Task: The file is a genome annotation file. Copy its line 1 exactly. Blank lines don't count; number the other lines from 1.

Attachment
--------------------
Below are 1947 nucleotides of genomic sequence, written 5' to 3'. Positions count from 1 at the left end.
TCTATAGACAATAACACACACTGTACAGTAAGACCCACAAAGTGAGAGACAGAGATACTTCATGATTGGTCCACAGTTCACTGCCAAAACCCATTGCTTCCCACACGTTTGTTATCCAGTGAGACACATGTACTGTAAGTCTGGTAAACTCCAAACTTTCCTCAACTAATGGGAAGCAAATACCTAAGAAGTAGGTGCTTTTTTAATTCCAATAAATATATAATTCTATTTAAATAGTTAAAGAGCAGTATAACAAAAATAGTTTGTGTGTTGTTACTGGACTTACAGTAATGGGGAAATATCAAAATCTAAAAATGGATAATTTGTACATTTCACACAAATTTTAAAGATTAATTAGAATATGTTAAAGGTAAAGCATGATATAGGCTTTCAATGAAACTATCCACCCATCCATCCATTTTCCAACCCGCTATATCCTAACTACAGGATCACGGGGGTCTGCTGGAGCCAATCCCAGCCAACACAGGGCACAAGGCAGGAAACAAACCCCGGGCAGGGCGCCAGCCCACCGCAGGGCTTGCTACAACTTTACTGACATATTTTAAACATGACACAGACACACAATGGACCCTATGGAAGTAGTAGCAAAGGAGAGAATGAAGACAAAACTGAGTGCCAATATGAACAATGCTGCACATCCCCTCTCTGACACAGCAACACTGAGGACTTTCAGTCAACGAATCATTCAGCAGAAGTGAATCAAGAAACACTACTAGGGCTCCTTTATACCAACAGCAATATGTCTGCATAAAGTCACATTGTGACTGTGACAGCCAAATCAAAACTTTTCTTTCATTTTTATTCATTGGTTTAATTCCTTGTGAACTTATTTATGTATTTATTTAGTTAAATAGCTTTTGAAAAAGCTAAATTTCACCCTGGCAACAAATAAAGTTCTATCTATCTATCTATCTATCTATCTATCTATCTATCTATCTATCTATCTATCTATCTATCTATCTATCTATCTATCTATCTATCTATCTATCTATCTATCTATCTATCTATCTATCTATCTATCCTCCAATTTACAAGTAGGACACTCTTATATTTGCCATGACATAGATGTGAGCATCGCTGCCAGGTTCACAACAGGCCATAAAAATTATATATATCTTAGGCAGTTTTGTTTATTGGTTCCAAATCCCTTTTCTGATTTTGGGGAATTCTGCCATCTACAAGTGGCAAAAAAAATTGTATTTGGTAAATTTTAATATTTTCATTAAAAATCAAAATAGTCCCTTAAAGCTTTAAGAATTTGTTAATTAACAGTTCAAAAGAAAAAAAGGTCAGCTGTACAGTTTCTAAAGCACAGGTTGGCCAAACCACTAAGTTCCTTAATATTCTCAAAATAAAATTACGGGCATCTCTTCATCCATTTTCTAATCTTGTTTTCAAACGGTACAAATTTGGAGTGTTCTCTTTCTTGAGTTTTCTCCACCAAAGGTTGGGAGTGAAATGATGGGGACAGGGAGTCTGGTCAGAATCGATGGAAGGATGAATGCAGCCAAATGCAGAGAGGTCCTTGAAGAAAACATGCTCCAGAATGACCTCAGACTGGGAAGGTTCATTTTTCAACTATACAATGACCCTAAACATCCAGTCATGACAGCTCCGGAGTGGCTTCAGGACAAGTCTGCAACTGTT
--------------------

Below are 1947 nucleotides of genomic sequence, written 5' to 3'. Positions count from 1 at the left end.